WNL, equals the core loss, Pi. Therefore,

(7)

TVVL=Pi=WddjSlt3

R=PC

RL'2

8p W2

IM2 \w2B2

S2

(S2S42St

(8)

there are two types of costs: one dependent, the other independent of the load.

The cost which depends on the load is

a result of copper loss and shall be

called "copper-loss cost." Those which

are independent are of two types. The

first is dependent upon the volume of the

transformer and shall be called "fixedvolumetric cost," while the second is independent of volume and shall be called

"fixed costs."

Assuming that the geometric factors of

the transformer are kept fixed, we wish

to see how the transformer size, t, and the

load, IM, influence the specific cost of

operation. One way to discover this is

to plot the relationship defined by equation 10 between IM and t for fixed values

of C as shown in Fig. 2. Fig. 2 shows

that there is no one combination of

t and IM which produces minimum

specific cost. However, it is seen that if

the transformer size is fixed then there is a

value of IM which gives minimum specific

cost. However, at that value of IM there

is another, larger, transformer which will

have even lower specific cost.

Evidently there are two points of view

from which to choose. Assuming that

the size is fixed, the load which will give

minimum specific cost can be found if

1C

-=0

out, the condition for minimum specific

cost is found to be

copper-loss cost } = { fixed-volumetric cost +

fixed costs } ( 11)

given by equations 4, 7, and 8, respectively, may now be substituted into equation 3 to yield an expression for the specific cost, which depends both upon the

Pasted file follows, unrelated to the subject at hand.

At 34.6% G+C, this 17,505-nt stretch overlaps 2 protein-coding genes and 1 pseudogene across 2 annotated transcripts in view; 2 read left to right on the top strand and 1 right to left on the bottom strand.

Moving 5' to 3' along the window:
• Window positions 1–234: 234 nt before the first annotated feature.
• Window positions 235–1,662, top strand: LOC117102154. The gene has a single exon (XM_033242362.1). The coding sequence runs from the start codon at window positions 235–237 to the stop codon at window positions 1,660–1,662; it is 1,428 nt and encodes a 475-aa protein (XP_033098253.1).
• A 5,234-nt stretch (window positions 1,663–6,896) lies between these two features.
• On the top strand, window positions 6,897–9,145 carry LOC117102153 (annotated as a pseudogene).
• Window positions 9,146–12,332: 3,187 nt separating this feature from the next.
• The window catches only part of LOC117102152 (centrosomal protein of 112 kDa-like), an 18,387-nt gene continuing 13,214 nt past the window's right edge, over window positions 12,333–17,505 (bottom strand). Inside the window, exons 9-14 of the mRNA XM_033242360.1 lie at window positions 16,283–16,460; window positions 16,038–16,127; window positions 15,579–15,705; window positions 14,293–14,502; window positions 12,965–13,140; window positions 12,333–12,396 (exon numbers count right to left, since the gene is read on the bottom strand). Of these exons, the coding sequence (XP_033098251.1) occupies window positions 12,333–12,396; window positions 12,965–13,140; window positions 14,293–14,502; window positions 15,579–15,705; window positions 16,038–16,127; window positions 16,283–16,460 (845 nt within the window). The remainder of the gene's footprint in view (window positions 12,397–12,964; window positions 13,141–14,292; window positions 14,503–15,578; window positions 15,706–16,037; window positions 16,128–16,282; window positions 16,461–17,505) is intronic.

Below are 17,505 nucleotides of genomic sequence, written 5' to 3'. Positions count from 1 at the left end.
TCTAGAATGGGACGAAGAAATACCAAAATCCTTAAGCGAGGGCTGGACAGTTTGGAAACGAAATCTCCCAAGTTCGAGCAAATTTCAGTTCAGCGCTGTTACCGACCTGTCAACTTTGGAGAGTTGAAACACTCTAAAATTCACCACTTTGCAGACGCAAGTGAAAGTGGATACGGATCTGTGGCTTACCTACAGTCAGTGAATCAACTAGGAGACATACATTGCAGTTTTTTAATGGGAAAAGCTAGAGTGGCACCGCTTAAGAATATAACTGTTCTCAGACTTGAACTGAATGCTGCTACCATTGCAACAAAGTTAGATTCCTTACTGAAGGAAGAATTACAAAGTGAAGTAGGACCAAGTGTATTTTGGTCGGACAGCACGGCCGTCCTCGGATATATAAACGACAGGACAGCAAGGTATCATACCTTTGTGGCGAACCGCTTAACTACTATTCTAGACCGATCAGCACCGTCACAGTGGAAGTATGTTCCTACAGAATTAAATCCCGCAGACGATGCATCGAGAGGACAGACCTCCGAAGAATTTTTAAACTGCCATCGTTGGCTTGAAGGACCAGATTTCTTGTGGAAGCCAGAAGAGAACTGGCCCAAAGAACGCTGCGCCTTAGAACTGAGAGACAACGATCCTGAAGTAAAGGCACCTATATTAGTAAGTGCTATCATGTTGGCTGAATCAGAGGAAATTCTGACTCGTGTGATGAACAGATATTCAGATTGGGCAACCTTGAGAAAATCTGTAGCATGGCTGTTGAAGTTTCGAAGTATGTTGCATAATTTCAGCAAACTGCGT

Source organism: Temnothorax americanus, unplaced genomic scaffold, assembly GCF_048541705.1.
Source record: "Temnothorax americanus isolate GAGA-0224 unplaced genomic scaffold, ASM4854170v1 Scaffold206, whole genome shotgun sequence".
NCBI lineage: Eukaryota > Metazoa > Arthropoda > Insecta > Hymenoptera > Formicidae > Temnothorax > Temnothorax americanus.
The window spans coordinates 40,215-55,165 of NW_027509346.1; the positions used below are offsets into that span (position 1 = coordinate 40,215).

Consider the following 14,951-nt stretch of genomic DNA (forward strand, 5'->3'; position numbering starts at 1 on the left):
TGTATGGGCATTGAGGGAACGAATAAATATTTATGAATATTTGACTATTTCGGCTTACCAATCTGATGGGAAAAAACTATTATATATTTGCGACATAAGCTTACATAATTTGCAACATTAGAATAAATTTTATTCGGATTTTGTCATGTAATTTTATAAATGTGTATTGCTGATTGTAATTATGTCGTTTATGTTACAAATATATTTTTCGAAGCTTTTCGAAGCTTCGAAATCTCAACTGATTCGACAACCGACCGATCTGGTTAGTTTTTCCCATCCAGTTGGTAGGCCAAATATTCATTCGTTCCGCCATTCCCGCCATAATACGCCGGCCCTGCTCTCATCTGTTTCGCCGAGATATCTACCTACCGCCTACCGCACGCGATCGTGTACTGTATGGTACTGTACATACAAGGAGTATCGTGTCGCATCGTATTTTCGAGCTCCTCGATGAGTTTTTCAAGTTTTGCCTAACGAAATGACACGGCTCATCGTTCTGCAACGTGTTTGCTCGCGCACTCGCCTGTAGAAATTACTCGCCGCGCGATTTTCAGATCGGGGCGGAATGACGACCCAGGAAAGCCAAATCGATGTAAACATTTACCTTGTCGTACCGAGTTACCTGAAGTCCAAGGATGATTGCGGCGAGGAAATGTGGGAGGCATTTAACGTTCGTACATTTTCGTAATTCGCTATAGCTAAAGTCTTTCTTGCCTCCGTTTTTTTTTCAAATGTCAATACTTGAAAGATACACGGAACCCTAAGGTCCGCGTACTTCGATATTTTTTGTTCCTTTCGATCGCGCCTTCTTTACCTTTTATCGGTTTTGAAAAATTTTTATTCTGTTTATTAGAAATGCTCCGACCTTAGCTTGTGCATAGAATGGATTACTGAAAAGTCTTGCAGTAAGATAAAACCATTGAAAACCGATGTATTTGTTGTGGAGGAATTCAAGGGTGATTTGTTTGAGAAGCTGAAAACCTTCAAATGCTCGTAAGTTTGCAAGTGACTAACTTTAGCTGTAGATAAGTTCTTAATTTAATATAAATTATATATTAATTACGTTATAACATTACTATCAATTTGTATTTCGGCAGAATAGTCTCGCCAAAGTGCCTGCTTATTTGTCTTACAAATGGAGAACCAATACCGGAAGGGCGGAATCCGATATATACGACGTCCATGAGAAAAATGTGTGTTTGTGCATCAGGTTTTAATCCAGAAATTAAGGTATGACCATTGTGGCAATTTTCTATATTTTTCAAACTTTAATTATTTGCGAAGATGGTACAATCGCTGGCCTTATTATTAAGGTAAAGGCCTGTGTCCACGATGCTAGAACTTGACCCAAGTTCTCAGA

load IM and design of the transformer.

load is known and to find the transformer

size which results in minimum specific

cost by requiring that

0

C= {FT[(k3diSi +k2S2)t3+$etc] +

condition for minimum specific cost is

wdiS1t( FS$s,w+$E)+

(8pET2IM2)\( S2 \t-5(Fs$s+

C= { [FT(k3diSl+k2S2)+

(FS$s,w+$E)wdiSolt3+ FT$etc+

1020

(9)

(Fs$s,w+Ls$E)

(8pET

w02B2

s2

S32S42/

=3/5{ FT(k3diSl+k2S2)+

(Fs$s,w+$E)wdtSI}t3 (13)

Inspection of equation 13 shows that the

constraint is one which relates the transformer size, t, to the load, to certain material properties, to operating conditions,

and to economic factors. From this constraining equation a number of interesting

facts concerning power transformers can

be deduced.

VARIATION OF TRANSFORMER VOLUME

WITH RATING

for t, then it is evident that

t

(ETIm)114 cc W1/4

and therefore the volume of a transformer

must increase as its rating to the threefourths power.

INFLUENCE OF CHANGES UPON DESIGN

of the design, equation 13 shows the influence of various factors. Generally,

any change which tends to increase the

copper-loss cost is counteracted by an

increase in the size, which tends to reduce

the cost again. Also, any change which

tends to increase the fixed-volumetric

cost is counteracted by a reduction in size,

which tends to counteract the increase.

COPPER LosS AND IRON Loss

obtained for the copper and iron losses

in Appendix III, we can easily show that

the ratio of copper loss to iron loss is

PC

=0

specific cost for a specified load. This requires imposition of the constraint given

by equation 12. By identifying the fixedvolumetric and copper-loss costs in the